Monday, January 15, 2007

AP story on how states are improving Amtrak

Great AP story on how states (with Illinois as a leader) are improving Amtrak by buying additional frequencies and calling on the feds to come with a capital match so we can improve on-time performance and get faster average speeds. Our very own Jason Tai is quoted in the article.

This is from the Seattle Post-Intelligencer here

States step up to fund Amtrak service, but want federal match


WASHINGTON -- The Pacific Surfliner, running from San Luis Obispo, Calif., down the coast to San Diego, is Amtrak's second-most popular route, with nearly 2.7 million passengers last year.

But one thing sets it apart from most other trains run by the federally funded passenger railroad: It's paid for by the state of California.

California is among 14 states that fund corridor service that Amtrak wouldn't otherwise provide. On Tuesday, Sens. Frank Lautenberg, D-N.J., and Trent Lott, R-Miss., are expected to announce the introduction of legislation that would, among other things, encourage more state investment in Amtrak by making federal matching funds available.

The sweeping bill - similar to one that passed in the Senate 93 to 6 last year but was never voted on in the House - calls for $12 billion in federal funding for the next six years. Many Amtrak supporters believe it has a better chance this year with Democrats in control of Congress.

But one aspect of the bill is relatively uncontroversial. The idea of matching funds for state investment in Amtrak is one that both supporters and critics of the railroad have embraced - and something states like California believe is long overdue.

As for Amtrak itself, "states are our future," President Alex Kummant told The Associated Press last week. He said a matching program for capital investments, along with making Amtrak "more user-friendly" for states, is essential if Amtrak is to capitalize on growing demand for intercity rail.

Even without such matching funds, states have been stepping up. The biggest player, California, currently contributes $73 million for the Pacific Surfliner and two other trains it runs jointly with Amtrak.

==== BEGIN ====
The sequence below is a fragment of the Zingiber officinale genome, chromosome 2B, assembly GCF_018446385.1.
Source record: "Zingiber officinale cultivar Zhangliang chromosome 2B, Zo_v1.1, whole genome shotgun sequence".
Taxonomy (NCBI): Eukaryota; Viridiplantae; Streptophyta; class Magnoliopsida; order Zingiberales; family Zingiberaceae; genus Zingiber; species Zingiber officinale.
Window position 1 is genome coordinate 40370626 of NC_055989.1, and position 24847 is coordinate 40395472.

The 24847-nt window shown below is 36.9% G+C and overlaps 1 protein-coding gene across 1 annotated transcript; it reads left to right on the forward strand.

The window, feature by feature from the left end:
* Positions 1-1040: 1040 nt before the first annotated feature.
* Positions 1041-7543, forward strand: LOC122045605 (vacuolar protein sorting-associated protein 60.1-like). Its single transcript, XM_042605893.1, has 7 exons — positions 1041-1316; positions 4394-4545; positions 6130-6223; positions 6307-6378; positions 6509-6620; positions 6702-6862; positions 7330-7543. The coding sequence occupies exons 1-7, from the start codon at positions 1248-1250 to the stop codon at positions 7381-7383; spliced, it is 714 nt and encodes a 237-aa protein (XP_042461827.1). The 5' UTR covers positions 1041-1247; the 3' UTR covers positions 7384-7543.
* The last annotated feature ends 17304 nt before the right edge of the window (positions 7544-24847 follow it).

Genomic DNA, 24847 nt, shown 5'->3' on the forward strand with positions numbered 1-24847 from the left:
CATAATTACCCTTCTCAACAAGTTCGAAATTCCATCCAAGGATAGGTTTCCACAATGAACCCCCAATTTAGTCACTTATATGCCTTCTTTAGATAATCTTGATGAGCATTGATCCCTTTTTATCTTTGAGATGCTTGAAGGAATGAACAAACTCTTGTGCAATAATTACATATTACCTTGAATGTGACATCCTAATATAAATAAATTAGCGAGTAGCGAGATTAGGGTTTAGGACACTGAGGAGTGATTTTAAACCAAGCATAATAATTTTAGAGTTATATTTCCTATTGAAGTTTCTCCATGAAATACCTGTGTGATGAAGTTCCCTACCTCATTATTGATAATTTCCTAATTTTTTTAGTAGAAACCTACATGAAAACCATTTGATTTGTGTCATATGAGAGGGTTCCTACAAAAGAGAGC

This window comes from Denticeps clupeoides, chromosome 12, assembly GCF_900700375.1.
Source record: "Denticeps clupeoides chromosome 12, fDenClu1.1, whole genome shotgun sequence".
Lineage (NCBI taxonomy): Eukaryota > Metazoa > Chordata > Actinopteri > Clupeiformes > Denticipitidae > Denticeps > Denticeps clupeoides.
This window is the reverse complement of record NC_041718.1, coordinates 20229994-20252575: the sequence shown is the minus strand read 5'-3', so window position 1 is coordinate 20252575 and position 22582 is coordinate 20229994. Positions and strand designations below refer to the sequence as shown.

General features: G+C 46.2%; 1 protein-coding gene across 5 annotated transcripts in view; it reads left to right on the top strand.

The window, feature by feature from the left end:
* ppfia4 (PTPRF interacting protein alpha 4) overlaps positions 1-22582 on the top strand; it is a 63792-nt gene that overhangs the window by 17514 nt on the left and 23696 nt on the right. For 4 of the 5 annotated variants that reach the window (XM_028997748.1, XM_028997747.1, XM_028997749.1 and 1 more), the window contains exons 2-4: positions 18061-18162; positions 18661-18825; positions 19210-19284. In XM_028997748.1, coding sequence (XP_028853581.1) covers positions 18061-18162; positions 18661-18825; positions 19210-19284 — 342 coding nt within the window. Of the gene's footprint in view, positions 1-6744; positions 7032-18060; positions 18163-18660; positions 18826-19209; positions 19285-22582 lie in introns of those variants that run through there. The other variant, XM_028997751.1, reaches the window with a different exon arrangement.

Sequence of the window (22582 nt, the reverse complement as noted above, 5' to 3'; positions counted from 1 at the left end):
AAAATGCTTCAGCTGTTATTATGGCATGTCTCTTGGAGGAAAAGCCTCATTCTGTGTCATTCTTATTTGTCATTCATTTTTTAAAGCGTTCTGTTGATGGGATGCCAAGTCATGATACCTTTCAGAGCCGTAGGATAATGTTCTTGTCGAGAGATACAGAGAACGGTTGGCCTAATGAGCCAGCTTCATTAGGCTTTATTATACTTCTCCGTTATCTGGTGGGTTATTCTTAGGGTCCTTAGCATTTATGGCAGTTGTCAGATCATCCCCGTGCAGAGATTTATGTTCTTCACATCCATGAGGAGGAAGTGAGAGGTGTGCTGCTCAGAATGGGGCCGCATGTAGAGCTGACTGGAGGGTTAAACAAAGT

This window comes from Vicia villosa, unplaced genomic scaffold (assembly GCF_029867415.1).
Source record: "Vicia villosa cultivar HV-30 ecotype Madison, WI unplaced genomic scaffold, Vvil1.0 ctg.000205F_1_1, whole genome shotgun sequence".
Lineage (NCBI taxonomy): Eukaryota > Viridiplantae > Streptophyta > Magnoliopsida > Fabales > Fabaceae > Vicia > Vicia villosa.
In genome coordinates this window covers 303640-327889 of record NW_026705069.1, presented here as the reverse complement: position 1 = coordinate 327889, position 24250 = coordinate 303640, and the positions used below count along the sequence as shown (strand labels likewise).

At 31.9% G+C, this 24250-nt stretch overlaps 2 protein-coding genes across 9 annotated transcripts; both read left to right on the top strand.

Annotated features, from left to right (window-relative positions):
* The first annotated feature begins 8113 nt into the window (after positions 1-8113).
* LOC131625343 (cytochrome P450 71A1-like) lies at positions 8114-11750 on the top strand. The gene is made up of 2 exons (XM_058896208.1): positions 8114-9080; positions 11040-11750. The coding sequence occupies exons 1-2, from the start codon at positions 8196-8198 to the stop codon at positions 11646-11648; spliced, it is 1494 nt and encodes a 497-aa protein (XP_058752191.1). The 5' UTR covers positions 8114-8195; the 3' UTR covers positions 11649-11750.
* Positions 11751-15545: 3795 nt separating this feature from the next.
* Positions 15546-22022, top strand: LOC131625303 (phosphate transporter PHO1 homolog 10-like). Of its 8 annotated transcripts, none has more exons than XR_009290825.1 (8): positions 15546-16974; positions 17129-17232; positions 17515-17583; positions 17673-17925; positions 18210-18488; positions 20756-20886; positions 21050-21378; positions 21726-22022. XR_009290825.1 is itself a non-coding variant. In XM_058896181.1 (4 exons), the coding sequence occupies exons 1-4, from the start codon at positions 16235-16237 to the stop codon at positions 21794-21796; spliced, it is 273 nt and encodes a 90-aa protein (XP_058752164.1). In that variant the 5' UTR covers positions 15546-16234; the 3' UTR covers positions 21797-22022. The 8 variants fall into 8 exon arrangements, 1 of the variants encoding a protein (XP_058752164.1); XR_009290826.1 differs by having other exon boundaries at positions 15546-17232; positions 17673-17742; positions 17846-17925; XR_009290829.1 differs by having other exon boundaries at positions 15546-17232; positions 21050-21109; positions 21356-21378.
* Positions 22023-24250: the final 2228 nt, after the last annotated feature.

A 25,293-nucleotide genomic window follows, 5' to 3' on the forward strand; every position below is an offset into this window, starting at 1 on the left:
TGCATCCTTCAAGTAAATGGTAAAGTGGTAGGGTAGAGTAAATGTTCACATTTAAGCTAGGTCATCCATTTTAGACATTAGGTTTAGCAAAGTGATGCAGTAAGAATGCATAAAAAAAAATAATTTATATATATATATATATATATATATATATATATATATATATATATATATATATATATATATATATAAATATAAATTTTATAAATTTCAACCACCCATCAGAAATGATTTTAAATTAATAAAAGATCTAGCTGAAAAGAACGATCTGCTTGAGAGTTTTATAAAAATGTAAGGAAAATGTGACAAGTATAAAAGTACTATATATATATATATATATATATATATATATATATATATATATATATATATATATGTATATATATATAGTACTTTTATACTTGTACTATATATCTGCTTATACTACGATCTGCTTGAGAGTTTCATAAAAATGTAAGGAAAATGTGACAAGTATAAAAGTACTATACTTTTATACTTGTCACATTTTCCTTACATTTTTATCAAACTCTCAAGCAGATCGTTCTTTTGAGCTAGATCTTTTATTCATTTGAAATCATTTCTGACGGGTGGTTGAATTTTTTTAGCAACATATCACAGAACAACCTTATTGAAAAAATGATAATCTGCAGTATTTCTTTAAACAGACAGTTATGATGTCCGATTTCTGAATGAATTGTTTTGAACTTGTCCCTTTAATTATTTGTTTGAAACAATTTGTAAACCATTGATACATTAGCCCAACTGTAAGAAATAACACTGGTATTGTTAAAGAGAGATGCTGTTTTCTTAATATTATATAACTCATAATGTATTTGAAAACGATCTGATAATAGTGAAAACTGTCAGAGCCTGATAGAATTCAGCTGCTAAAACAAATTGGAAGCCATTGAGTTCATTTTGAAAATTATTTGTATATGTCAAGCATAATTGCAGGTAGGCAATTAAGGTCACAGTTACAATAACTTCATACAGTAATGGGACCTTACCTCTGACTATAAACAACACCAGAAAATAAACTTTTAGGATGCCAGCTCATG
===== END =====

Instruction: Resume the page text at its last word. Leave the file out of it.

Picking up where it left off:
Illinois last year doubled its annual subsidy to Amtrak to $24 million. The increase followed several years of double-digit growth in the number of riders on routes connecting Chicago with St. Louis, Carbondale, Ill., and Quincy, Ill., and allowed Amtrak to offer much more frequent service.

Other states that subsidize Amtrak service are Maine, Michigan, Missouri, New York, North Carolina, Oklahoma, Oregon, Pennsylvania, Texas, Vermont, Washington and Wisconsin.

Outside of Amtrak's busiest route - the northeast corridor from Boston to Washington - the state corridors are the biggest success stories. They provide a stark-contrast to the railroad's long-distance trains, which many critics believe should be eliminated because they are costly and attract comparatively few riders.

State involvement is healthy, "as opposed to having our trains totally planned by a centralized, monopolistic, Washington, D.C., organization," said Joseph Vranich, a former Amtrak spokesman who is now one of its most vocal critics.

But states can only do so much without the availability of matching funds for capital improvements, said Jason Tai, director of public and intermodal transportation for the Illinois Department of Transportation.

"Unlike other modes of transportation, be it highways, transit or even waterways, there is no dedicated substantial funding for rail. There is an unlevel playing field," Tai said.

The Lautenberg-Lott legislation would allow states to fund capital rail projects with up to 80 percent federal funds. States would continue to pay operating costs, but their arrangements with Amtrak would become more standardized. Currently, each state operates under separately negotiated agreements.

"If the federal government wants to get out of the operating business, this seems to me a reasonable way to do it," said Will Kempton, director of the California Department of Transportation.

Kempton and Tai said any legislation that is passed should take into account past investments by states, so that those that did step up to fund Amtrak in the past are not penalized. They said one way to do that would be to provide them with a more generous match in the beginning.

Kempton said California would be eager to take advantage of any available capital funds.

"We're not just sitting on our laurels," he said. "We're looking at expanding service."


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